When I passed one teammate, Jake de Guzman, his simple gesture of pointing at me then beating his fist against his chest, made me dig deeper and push harder. This was no time to slow down or give up. It reminded me of the months of training together when I shared with him the sacrifices I had to make as a working Mom, when we compared notes on workouts and nutrition, when he told me, as we ended our training: “The Shiv is yours. The time will just confirm it.”
As I neared the end, a marshal yelled: “Malapit na. 800 meters nalang!” It was at this point when I decided to make a go of it. After 200 meters, much to my horror, the next marshal yelled: “Malapit ka na. 1km nalang!” Gasp! I didn’t know if I was going to laugh or cry!
– Last few meters! –
When we made our way into Shangrila, I thought that the race would soon be over, but, oh no, it wasn’t! With each turn, I would search for the finish line only to discover that there would be more meters to run. Where was the finish line?!!
After what felt like forever, I did cross the finish. I glanced at the clock ahead of me: 6:59. Since I started with Wave 2, 10 minutes after Wave 1, this meant I came in at 6:49. 6:49!!! Holy Shiv, I hit my target on the dot! I crossed the finish beaming with pride, I finished! Not just that, I won my bike!
– with the guy who prepared me for this race, Coach Andy Leuterio! Can’t thank you enough for all the pain and suffering, Coach! (Photo: Andy Leuterio) –
– Ton Gatmaitan and I took a leap of faith last December when we decided to sign up for IM 70.3 together. Here we are ecstatic after the finish line (Photo: Andy Leuterio) –
– My close friends in running…and now in triathlon: Jay Nacino and Jun Cruz. Jun and I trained for IM 70.3 together from the roads of Nuvali to Ultra. Couldn’t have done this without him! His key role was to lift me up from my bike every time I crashed! (Photo: Jun Cruz)-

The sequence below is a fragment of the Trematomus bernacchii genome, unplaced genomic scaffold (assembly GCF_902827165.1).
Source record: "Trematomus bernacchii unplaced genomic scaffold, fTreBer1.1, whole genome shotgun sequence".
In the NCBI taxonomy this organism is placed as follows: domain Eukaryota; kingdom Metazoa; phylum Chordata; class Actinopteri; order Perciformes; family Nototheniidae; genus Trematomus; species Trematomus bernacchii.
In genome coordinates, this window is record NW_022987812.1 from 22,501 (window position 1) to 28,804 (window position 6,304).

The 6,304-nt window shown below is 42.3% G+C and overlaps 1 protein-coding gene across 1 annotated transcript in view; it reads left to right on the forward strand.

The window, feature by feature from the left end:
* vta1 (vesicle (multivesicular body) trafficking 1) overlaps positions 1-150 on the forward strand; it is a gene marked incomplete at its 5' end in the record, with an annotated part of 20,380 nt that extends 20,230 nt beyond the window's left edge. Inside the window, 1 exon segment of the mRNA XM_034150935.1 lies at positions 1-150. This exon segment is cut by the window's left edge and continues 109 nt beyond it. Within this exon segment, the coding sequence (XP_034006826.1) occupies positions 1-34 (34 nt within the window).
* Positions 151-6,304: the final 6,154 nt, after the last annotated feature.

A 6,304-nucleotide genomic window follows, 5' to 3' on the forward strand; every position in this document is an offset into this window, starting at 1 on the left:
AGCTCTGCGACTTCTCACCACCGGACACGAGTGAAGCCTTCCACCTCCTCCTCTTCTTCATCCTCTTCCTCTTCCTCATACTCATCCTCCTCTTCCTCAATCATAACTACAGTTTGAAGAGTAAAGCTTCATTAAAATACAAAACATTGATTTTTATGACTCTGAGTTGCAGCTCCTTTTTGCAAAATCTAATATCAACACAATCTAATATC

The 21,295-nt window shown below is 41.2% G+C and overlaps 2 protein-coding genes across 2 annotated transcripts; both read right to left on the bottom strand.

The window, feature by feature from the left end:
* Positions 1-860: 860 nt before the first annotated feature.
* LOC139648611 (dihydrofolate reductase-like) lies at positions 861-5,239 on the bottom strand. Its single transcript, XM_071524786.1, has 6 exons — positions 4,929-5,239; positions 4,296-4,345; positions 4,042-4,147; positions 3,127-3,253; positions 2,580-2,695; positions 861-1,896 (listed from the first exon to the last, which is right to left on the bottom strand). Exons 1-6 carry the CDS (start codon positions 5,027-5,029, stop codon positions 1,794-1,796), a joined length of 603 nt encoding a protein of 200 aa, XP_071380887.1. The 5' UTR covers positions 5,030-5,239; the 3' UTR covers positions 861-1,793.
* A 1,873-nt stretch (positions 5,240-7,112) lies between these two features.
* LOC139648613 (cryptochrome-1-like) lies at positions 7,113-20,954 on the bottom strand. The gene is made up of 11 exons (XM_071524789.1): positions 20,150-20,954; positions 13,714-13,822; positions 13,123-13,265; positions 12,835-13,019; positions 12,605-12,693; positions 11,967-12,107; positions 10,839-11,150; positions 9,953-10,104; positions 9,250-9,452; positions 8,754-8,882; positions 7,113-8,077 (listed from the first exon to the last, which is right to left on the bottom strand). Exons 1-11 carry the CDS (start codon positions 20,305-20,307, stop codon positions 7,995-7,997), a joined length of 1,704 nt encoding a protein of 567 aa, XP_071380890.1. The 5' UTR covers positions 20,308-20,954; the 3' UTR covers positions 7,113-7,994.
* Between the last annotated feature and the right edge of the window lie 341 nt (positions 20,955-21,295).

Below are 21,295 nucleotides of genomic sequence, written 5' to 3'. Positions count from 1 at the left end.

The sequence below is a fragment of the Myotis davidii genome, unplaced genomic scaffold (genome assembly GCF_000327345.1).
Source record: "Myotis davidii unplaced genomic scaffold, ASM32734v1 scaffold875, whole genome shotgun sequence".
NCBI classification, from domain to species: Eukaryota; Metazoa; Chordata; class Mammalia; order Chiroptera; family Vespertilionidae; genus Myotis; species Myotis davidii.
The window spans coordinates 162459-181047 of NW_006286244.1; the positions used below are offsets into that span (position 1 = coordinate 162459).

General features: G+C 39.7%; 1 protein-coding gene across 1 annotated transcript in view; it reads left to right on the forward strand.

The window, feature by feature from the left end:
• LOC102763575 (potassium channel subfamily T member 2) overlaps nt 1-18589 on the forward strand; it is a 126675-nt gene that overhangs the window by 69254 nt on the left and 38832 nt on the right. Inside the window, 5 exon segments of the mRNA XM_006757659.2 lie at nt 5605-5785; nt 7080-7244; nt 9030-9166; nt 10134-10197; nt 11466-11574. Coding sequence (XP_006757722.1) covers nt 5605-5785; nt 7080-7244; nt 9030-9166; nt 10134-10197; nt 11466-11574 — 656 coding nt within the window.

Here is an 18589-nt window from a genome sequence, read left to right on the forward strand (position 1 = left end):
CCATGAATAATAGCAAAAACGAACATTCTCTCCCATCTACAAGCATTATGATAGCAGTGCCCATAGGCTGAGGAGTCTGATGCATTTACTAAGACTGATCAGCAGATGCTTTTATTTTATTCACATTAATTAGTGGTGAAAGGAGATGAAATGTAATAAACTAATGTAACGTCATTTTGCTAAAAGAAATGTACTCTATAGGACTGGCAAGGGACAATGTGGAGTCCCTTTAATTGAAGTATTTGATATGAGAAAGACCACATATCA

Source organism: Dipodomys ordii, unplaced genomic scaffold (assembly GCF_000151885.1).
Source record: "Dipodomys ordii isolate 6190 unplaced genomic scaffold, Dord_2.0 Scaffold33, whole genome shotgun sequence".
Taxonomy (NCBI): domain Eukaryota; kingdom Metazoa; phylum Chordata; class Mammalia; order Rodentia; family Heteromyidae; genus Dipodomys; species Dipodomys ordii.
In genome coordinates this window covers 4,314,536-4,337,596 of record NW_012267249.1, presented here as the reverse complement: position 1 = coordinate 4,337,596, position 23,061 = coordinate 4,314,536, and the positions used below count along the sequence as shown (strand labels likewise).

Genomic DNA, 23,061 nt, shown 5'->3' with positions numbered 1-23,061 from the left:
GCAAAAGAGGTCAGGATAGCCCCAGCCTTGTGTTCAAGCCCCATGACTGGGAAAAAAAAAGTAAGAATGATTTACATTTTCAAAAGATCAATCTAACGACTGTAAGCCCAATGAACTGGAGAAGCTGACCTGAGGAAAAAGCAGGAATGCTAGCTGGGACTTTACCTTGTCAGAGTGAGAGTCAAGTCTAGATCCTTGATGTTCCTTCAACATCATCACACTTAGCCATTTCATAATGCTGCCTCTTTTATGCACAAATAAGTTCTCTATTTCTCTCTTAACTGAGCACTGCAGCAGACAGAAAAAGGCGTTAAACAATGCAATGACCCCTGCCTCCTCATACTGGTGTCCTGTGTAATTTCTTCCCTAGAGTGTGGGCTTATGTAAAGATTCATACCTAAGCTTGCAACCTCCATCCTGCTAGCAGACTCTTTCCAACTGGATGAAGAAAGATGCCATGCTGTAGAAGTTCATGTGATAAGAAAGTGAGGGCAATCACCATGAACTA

– with good friend Hector Yuzon of Secondwind. Hec analyzed my past races and prepared a target pace and time for IM 70.3! Aaaw, don’t you just love having OC triathlete friends?! Thanks Hec! (Photo: Andy Leuterio) –
– Laugh trip! Ton, Hec’s IM hair, and Coach Andy’s hair. (Photo: Andy Leuterio) –
– with JaneJane Ong and world-renowned designer Kenneth Cobonpue with the IM 70.3 Cebu medal that he designed. Unfortunately, my medal fell apart as soon as I crossed the finish (Photo: JaneJane Ong) –
– Teammate August Benedicto (in white with the trophy) is the Top Filipino Elite finisher with a time of 4:27! Here he is with my teammates from Team Unilab Active Health. I was probably sleeping or eating when this photo was taken. Thanks to Team ULAH, especially Clinton Hess, Pot, and Vida for the great support! (Photo: Pia Panlilio) –
Later in the evening, I checked the Ironman 70.3 Cebu official results and discovered that I finished at 6:50:35. I missed my target time for the Shiv by 36 seconds. 36 seconds!!!
What if I didn’t stop during the swim to ask the marshal which way to the finish? What if I practiced a quicker transition? (My total transition time exceeded 10 minutes much to my Coach’s shock.) What if I had pushed just a wee bit faster on the bike? What if I didn’t wait at the medic station for the petroleum jelly? What if I didn’t pee six times?! (Seriously, I did! haha!)
So many what ifs. Sigh.
Thankfully, the good people at Specialized, Joey Ramirez and my Coach, Andy Leuterio, decided that they’ll still award me the Shiv. As Coach Andy texted: “Time targets are good but we shouldn’t attach too much fulfillment to them. What matters is how you finish the race.”
I’m blessed. I really am thankful for finishing the race safely, for being surrounded by such positive and supportive coaches, friends, and family, and for having the opportunity to participate in the race that pushes you so hard you feel so alive.
I really have no right to complain or to regret.
So, here’s my last what if: What if I just sign up for Ironman 70.3 next year and prove to myself that I can cut more than 36 seconds off of my time? Hmmm…let’s see!
NEXT: It Takes a Village to Raise a Triathlete – the coaches and friends who helped me train for Ironman 70.3